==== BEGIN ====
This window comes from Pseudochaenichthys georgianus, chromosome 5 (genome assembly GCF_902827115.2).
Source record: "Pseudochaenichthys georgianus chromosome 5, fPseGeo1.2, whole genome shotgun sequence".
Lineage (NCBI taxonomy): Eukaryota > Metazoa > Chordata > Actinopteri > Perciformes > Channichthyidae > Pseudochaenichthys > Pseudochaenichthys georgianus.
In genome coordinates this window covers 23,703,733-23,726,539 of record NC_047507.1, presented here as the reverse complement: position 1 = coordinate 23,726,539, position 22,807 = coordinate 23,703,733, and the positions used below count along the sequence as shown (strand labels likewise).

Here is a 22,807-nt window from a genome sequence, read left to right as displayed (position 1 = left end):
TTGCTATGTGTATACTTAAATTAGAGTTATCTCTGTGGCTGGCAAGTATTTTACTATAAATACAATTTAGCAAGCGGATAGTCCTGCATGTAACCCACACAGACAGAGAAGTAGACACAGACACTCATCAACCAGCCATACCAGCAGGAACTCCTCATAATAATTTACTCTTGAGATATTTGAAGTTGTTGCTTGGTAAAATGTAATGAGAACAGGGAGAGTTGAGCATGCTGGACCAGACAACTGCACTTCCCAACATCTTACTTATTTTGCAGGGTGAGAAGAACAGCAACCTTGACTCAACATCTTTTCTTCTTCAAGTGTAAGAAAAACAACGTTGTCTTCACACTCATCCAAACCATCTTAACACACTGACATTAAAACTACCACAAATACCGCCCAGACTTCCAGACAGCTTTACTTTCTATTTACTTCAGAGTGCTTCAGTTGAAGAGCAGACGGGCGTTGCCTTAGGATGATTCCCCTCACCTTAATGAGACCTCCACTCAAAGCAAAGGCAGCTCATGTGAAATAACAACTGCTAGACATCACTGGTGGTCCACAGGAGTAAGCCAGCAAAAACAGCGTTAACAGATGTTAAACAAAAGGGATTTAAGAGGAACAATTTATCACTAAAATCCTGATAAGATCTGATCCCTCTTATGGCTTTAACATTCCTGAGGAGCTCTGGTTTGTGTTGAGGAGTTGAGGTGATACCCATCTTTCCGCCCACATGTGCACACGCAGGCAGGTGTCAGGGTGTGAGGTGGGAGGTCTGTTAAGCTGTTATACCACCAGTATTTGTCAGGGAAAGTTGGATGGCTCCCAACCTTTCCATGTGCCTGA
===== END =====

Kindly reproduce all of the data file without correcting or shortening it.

This window comes from Pseudochaenichthys georgianus, chromosome 5 (genome assembly GCF_902827115.2).
Source record: "Pseudochaenichthys georgianus chromosome 5, fPseGeo1.2, whole genome shotgun sequence".
Lineage (NCBI taxonomy): Eukaryota > Metazoa > Chordata > Actinopteri > Perciformes > Channichthyidae > Pseudochaenichthys > Pseudochaenichthys georgianus.
In genome coordinates this window covers 23,703,733-23,726,539 of record NC_047507.1, presented here as the reverse complement: position 1 = coordinate 23,726,539, position 22,807 = coordinate 23,703,733, and the positions used below count along the sequence as shown (strand labels likewise).

Here is a 22,807-nt window from a genome sequence, read left to right as displayed (position 1 = left end):
TTGCTATGTGTATACTTAAATTAGAGTTATCTCTGTGGCTGGCAAGTATTTTACTATAAATACAATTTAGCAAGCGGATAGTCCTGCATGTAACCCACACAGACAGAGAAGTAGACACAGACACTCATCAACCAGCCATACCAGCAGGAACTCCTCATAATAATTTACTCTTGAGATATTTGAAGTTGTTGCTTGGTAAAATGTAATGAGAACAGGGAGAGTTGAGCATGCTGGACCAGACAACTGCACTTCCCAACATCTTACTTATTTTGCAGGGTGAGAAGAACAGCAACCTTGACTCAACATCTTTTCTTCTTCAAGTGTAAGAAAAACAACGTTGTCTTCACACTCATCCAAACCATCTTAACACACTGACATTAAAACTACCACAAATACCGCCCAGACTTCCAGACAGCTTTACTTTCTATTTACTTCAGAGTGCTTCAGTTGAAGAGCAGACGGGCGTTGCCTTAGGATGATTCCCCTCACCTTAATGAGACCTCCACTCAAAGCAAAGGCAGCTCATGTGAAATAACAACTGCTAGACATCACTGGTGGTCCACAGGAGTAAGCCAGCAAAAACAGCGTTAACAGATGTTAAACAAAAGGGATTTAAGAGGAACAATTTATCACTAAAATCCTGATAAGATCTGATCCCTCTTATGGCTTTAACATTCCTGAGGAGCTCTGGTTTGTGTTGAGGAGTTGAGGTGATACCCATCTTTCCGCCCACATGTGCACACGCAGGCAGGTGTCAGGGTGTGAGGTGGGAGGTCTGTTAAGCTGTTATACCACCAGTATTTGTCAGGGAAAGTTGGATGGCTCCCAACCTTTCCATGTGCCTGA